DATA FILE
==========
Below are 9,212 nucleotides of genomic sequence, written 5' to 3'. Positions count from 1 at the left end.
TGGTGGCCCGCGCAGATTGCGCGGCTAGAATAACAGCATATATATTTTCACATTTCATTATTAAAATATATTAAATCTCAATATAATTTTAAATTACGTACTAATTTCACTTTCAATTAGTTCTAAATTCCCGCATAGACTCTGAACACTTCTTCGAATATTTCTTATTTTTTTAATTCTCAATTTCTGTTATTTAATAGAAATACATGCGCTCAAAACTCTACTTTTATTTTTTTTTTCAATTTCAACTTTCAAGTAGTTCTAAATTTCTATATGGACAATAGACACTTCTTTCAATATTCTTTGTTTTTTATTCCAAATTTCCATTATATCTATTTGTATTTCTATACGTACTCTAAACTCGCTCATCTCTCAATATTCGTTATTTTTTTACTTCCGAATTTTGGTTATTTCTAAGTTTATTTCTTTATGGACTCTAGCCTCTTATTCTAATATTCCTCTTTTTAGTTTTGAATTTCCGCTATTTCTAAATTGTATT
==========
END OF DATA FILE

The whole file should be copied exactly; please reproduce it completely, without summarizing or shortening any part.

Below are 9,212 nucleotides of genomic sequence, written 5' to 3'. Positions count from 1 at the left end.
TGGTGGCCCGCGCAGATTGCGCGGCTAGAATAACAGCATATATATTTTCACATTTCATTATTAAAATATATTAAATCTCAATATAATTTTAAATTACGTACTAATTTCACTTTCAATTAGTTCTAAATTCCCGCATAGACTCTGAACACTTCTTCGAATATTTCTTATTTTTTTAATTCTCAATTTCTGTTATTTAATAGAAATACATGCGCTCAAAACTCTACTTTTATTTTTTTTTTCAATTTCAACTTTCAAGTAGTTCTAAATTTCTATATGGACAATAGACACTTCTTTCAATATTCTTTGTTTTTTATTCCAAATTTCCATTATATCTATTTGTATTTCTATACGTACTCTAAACTCGCTCATCTCTCAATATTCGTTATTTTTTTACTTCCGAATTTTGGTTATTTCTAAGTTTATTTCTTTATGGACTCTAGCCTCTTATTCTAATATTCCTCTTTTTAGTTTTGAATTTCCGCTATTTCTAAATTGTATT